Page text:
Except for a few very brave souls (many of whom either stand to lose their freedom or live(lihood)), most of us reluctantly accept what happens so that we don’t have to fight with our demons or confront our deepest fears. In the immunity to change session some people did get a whiff of those fears. Although they could be real (when the stakes are high) in ordinary life many of our fears are imagined and never put to a test. If we did, and found out that they are unfounded, lots of things would stop to be problems, and many a ride towards a cliff would be diverted in time.

Back to work

I managed to stay away from my computer during most of my vacation week. This worked because there are some very capable people in the office who took over. I had no sleepless nights over this. In fact, I have slept better than ever in the last 6 months because my shoulder is no longer bothering me.

I continue to get high marks from my physical therapist for my progress. I have to watch out not to progress too much because the ‘no weight bearing’ remains in effect until July 27.

On Friday night I was back on a plane to Holland. This time with Tessa and Steve who joined me for my brother’s wedding – a second marriage for both – but celebrated as if it was a first. The only things that gave this away is that there were, between husband and wife, 9 (grown-up) children and no one was in white. We celebrated the melding of two families, or may be even four as the parents of one ex and one deceased spouse were also there. It was a joyous and warm celebration despite the nippy not-quite-summer-night weather. Tessa got to hang out with her cousins, a rare opportunity, and schemed to have everyone come to her wedding next year.

I left the party early to catch up on sleep and prepare for the next assignment, in Uganda, while Tessa and Steve partied on and left for the east of Holland with another brother and his wife, to explore lesser known parts of Holland by bike.

I got up when some had just gone to bed and most of Holland was still asleep to catch a train to Schiphol airport, boarded the plane to Kigali and Entebbe, and arrived at my hotel in Kampala at midnight. The quiet of the night allowed for a swift ride covering the 40 km from Entebbe to Kampala in less than an hour. Apart from the few drunken young men riding on giant Easy Rider type motorbikes, helmless, there was little traffic, a good thing. We let them pass and hoped to not see them again later by the side of the road. We didn’t.

One down, one to go

My co-facilitator has left after a day of debriefs, next steps and new assignments, two actually, falling into my lap which may require another trip to Uganda later this year. I am settling on the last trips for 2013: Pakistan and then Uganda.

We completed the retreat that produced a solid first draft of a strategic plan, with choices made and focus areas clarified. We looked for things that cost money and where the money could come from and things that can be attached to activities already funded. It was hard work, three days of hard work indeed.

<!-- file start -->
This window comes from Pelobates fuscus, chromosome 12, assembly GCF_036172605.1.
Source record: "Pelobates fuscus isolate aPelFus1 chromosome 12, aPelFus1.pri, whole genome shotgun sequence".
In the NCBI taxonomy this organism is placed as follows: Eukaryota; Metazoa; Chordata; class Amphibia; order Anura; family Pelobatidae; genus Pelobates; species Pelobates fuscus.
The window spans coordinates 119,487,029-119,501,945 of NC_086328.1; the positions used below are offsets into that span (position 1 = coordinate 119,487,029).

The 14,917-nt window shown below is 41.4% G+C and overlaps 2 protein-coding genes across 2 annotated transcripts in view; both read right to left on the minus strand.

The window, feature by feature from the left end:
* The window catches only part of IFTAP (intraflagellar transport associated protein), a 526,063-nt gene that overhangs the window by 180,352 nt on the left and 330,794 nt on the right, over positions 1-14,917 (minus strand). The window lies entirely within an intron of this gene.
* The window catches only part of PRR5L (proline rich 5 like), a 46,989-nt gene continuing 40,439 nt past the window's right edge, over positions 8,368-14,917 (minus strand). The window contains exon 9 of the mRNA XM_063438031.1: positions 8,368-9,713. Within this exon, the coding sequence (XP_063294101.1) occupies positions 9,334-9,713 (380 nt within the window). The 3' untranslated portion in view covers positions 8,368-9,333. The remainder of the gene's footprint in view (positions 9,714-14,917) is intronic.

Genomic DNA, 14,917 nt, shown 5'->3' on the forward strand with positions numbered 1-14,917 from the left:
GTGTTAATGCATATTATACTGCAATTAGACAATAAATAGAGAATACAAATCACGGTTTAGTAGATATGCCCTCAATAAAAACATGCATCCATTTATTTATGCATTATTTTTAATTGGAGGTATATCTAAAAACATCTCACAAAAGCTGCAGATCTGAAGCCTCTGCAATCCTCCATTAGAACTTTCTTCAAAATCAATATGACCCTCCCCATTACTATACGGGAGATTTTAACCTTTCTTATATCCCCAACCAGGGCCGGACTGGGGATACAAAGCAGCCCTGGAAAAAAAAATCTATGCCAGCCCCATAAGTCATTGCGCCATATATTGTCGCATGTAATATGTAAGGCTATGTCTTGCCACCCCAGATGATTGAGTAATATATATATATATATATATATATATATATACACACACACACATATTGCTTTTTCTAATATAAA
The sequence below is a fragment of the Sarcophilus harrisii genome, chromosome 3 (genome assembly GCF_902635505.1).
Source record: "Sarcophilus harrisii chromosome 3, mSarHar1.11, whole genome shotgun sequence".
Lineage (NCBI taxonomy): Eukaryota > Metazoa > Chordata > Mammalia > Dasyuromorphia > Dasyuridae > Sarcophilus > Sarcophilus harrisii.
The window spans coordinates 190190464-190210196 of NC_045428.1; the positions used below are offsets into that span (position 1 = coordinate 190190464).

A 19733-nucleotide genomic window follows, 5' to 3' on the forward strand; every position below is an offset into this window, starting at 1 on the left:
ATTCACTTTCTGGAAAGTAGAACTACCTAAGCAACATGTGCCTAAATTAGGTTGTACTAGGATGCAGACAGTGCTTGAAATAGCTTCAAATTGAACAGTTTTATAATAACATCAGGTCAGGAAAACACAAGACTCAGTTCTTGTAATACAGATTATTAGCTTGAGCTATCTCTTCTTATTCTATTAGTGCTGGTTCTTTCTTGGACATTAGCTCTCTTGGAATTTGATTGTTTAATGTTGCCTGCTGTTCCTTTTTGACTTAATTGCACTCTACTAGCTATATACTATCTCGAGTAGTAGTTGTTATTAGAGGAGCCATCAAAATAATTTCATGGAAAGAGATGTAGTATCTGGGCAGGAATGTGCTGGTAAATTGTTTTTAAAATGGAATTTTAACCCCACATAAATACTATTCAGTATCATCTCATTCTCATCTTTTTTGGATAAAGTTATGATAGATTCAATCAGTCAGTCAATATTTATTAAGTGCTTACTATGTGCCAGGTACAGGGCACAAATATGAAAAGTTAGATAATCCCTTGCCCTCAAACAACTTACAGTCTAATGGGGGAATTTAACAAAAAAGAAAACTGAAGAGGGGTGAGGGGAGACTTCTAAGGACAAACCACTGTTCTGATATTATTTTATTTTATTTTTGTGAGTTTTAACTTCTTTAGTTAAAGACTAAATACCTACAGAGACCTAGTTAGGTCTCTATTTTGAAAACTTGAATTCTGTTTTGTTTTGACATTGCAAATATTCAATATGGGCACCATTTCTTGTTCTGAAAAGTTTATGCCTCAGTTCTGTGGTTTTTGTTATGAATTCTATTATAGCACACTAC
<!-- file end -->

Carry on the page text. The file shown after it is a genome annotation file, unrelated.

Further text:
We ended the retreat with everyone plastering everyone else with colored sticky notes indicating what everyone had appreciated about everyone else. We were quite a sight and parted on a high note.

Susan and I celebrated the completion of our assignment with our last Indian meal at the terrace looking out over Lake Victoria in the cool evening air, cleared by monsoon like rains during the day. We have been eating superb Indian food all week long and had pretty much exhausted the choices on the menu.

Today we finally made it out of the resort hotel and headed into Kampala proper. We had lunch with our client and then headed out to the MSH office to meet colleagues known only via Skype or email, shook hands with some of the 200+ office staff we have here in Kampala, met the chief and a colleague I have known for decades who is now one of the four project directors.

I packed my suitcase watching Ugandan TV and was surprised to see a special on vasectomy. That would not have been possible a decade ago I believe. A banner ran at the bottom of the screen stating that ‘experts target men as population spirals.’ I have been wondering ever since what that means.

Victoria views

We are lodged at the Speke Commonwealth Munyanyo Resort. It is a vast conference complex on the shore of Lake Victoria. “It is the biggest lake in Africa,” said the young man who was showing me my room, proudly.

My room looks out at the man-made Marina where a few fancy pleasure boats are moored plus a few canoes, upgraded versions of the traditional hollowed out tree trunks. We hired one yesterday for a spin around the section of the vast lake where the resort is located. There are birds everywhere: grebes, egrets, marabout vultures, kingfishers, and many I cannot name.

Breakfast is served on a wide porch that the British knew so well to construct in the buildings you can find all over the commonwealth. The main impetus behind this is, I believe, the sundowner as these terraces are always facing the setting sun. It is kind of a G&T place.

On my first breakfast I was just about the only woman on the enormous porch, surrounded by at least 50 men. I didn’t recognize their language, it sounded rather unfamiliar, and their skin color didn’t give much away, a generic pale coffee color. I asked and discovered they were don Turkey. I was able to greet them in their own language, to their great surprise.